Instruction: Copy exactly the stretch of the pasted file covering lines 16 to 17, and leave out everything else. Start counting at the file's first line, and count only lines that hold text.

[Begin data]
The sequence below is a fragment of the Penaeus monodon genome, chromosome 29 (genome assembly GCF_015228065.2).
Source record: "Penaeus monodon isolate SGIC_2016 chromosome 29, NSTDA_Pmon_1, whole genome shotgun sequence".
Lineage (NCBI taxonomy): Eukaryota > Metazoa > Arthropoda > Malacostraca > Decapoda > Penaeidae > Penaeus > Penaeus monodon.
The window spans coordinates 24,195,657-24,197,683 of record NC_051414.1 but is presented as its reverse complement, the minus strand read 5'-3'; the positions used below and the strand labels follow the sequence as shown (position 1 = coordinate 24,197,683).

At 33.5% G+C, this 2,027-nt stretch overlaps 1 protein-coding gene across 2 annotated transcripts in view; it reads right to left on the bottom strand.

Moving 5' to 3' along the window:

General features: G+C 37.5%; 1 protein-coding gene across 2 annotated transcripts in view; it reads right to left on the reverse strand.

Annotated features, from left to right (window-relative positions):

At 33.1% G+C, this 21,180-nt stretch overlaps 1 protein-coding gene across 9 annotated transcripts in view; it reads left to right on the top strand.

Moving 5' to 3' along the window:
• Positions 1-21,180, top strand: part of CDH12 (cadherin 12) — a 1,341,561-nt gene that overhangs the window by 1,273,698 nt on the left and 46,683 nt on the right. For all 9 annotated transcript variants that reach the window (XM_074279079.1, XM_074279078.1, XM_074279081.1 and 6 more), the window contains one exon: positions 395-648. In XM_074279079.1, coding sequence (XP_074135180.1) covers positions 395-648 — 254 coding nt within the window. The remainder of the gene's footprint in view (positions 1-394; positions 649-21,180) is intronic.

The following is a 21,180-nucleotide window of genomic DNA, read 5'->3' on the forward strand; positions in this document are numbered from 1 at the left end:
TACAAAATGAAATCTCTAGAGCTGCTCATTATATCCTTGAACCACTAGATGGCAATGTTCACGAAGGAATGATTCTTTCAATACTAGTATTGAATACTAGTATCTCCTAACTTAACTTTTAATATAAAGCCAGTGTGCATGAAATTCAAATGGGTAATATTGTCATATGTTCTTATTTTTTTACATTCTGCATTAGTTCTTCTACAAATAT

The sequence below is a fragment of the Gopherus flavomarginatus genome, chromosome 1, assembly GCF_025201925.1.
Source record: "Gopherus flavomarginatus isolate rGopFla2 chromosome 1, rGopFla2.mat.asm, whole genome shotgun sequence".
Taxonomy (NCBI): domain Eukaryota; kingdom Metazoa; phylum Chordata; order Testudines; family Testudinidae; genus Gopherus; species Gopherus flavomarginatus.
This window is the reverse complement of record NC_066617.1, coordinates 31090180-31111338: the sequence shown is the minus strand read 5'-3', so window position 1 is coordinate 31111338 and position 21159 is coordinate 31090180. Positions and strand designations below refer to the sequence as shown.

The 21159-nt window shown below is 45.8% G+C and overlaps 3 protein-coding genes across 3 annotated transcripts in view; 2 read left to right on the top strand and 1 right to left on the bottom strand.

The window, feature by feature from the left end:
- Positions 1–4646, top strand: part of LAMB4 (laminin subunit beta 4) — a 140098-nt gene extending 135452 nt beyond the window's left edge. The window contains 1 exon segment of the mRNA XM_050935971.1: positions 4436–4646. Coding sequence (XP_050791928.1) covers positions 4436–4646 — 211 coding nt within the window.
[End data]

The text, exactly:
Taxonomy (NCBI): domain Eukaryota; kingdom Metazoa; phylum Chordata; order Testudines; family Testudinidae; genus Gopherus; species Gopherus flavomarginatus.
This window is the reverse complement of record NC_066617.1, coordinates 31090180-31111338: the sequence shown is the minus strand read 5'-3', so window position 1 is coordinate 31111338 and position 21159 is coordinate 31090180. Positions and strand designations below refer to the sequence as shown.